The third question of Approachable Leaders is based on the assumption “people want to make progress.” And each of these statements is about progress and development. Lesson one is if you want to drive engagement, focus on progress and development with your team.

The next statement deals directly with leader connection. A net 80% of engaged workers believed their leader cares about them as a person. That is the second habit of Approachable Leaders – understanding and creating the “right feeling” of connection.

Finally, the remainder of these top seven statements relate to acknowledgment and praise. Around a net 75% of workers agreed that their leaders praised them and encouraged suggestions. Not surprisingly, about the same number felt like their job was important to the organization.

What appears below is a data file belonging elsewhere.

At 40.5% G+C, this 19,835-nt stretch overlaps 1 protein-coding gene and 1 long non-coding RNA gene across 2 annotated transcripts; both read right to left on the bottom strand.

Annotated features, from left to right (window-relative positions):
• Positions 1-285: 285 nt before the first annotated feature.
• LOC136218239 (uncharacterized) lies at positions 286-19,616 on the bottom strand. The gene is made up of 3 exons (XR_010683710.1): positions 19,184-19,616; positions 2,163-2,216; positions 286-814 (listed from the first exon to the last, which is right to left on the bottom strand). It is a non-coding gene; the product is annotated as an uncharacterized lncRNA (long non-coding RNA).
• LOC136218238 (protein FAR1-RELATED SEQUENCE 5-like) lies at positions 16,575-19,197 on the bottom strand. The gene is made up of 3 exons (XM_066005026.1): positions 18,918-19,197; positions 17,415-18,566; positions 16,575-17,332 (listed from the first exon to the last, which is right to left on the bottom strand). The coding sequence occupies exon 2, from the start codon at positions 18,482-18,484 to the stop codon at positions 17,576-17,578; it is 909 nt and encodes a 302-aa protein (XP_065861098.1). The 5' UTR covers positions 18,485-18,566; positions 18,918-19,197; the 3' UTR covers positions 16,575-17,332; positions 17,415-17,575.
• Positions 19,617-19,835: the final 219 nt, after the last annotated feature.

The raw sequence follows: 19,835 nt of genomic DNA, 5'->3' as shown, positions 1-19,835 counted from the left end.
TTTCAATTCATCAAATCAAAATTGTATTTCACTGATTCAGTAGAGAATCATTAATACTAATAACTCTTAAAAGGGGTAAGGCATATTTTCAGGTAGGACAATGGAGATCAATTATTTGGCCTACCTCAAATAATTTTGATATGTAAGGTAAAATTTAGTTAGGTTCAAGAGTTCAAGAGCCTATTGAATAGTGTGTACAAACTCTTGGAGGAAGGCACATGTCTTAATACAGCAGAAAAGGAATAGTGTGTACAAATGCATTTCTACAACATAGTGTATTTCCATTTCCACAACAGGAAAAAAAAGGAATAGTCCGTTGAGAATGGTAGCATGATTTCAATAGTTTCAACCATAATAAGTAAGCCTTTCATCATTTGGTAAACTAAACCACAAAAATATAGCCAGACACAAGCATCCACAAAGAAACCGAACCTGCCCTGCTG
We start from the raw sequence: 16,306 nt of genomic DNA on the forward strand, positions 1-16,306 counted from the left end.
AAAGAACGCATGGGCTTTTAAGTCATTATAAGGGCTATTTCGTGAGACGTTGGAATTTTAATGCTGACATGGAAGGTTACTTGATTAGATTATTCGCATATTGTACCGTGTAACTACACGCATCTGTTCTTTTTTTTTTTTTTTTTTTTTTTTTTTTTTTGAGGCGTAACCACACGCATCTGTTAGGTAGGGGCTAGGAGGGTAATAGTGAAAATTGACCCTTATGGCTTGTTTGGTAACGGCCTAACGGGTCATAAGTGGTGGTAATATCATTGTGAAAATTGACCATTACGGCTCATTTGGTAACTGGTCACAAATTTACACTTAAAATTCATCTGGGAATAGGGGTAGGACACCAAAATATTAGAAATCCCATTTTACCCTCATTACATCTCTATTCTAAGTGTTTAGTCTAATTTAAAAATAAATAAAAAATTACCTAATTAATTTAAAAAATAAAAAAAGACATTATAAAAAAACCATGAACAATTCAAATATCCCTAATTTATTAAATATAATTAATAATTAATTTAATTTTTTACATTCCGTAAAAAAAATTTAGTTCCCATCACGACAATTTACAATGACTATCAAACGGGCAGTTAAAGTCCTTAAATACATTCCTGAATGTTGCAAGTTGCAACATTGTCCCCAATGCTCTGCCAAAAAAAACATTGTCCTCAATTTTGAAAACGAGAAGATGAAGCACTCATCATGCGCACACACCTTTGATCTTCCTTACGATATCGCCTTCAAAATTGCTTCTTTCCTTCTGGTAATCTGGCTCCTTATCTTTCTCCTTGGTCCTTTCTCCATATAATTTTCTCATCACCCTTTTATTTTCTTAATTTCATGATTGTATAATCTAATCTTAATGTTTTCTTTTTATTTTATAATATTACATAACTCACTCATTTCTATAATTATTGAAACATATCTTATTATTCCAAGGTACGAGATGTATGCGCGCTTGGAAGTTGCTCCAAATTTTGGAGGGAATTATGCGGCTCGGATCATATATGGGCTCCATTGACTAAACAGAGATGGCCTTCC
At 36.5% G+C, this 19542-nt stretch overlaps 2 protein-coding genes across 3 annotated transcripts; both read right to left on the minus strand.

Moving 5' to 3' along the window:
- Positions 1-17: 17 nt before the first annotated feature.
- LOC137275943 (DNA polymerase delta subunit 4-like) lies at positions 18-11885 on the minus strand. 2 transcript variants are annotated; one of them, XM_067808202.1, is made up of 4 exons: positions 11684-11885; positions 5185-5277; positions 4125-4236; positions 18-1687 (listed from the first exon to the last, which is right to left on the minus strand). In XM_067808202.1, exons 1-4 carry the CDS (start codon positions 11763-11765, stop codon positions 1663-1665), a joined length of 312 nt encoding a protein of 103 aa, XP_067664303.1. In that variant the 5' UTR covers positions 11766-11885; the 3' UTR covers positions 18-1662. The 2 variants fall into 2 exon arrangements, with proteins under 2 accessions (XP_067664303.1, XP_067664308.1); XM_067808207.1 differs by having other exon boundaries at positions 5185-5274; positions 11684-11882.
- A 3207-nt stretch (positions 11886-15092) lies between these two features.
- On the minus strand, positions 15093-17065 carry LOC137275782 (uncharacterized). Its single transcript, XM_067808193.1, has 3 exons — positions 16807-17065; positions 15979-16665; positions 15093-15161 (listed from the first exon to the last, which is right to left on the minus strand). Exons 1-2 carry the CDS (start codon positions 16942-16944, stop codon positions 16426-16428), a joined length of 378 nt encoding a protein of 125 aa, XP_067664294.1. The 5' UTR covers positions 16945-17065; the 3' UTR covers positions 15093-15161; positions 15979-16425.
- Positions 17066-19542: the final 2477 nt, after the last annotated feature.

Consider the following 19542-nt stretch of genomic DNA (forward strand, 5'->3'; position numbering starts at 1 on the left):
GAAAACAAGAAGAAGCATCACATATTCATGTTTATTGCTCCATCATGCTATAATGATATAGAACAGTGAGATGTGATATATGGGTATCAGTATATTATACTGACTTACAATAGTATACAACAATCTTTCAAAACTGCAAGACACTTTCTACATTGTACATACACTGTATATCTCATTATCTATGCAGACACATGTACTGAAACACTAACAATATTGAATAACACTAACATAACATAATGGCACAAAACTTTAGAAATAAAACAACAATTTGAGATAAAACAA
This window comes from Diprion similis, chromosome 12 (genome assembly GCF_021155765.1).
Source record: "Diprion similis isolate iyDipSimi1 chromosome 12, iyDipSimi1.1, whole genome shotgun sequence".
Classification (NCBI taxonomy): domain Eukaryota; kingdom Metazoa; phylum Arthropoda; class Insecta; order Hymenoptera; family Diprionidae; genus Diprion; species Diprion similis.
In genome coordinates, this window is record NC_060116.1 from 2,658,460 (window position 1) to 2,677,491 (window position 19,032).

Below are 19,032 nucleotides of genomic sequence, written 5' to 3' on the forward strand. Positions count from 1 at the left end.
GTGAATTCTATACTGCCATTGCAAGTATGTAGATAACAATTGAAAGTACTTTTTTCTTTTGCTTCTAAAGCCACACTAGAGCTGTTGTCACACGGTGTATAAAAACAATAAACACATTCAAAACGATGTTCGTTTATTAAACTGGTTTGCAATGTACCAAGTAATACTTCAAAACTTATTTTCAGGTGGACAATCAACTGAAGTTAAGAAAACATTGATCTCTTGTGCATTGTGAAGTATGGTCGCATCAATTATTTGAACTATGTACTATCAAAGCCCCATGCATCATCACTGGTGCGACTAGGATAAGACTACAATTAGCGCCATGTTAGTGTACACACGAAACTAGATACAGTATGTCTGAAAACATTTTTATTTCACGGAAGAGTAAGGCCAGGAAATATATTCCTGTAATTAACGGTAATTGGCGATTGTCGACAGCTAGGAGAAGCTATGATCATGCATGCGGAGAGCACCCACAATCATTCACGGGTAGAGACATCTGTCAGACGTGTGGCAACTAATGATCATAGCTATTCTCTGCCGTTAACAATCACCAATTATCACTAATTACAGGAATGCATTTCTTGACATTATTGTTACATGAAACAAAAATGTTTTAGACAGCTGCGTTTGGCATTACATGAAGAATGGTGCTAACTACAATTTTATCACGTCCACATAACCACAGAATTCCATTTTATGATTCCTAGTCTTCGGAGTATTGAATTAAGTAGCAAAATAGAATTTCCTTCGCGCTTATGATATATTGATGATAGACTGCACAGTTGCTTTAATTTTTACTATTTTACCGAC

The Approachable Leadership Connection

I think this analysis emphasizes how important the habits of Approachable Leaders are to employee engagement and motivation.

However you define engagement or satisfaction (we suggest focusing more on organization citizenship) there is no question that some leader behaviors are more important than others. This research shows that the most important behaviors cluster around the same things Approachable Leaders focus on every day. Connect with others by being open to suggestions and feedback. Be understanding. And support the progress and growth of each teammate.

What have you tried to improve engagement with your team? Any out of the box ideas that worked? What about supposed “tried and true” efforts that didn’t? What do you think was missing? Let us know in the comments!

The Magic Bank Account: A Billfold of Inspiration

The Magic Bank Account: A Billfold of Inspiration

Something showed up in my email that got me thinking.

It was this chain message. Normally once I see something like that I immediately click my trashcan icon without so much as giving it a second look. I’m sure you all know where I’m coming from. Our emails can become one of the most overwhelming things in our life. But I guess it’s WHO sent this to me that convinced me it was probably worth a read.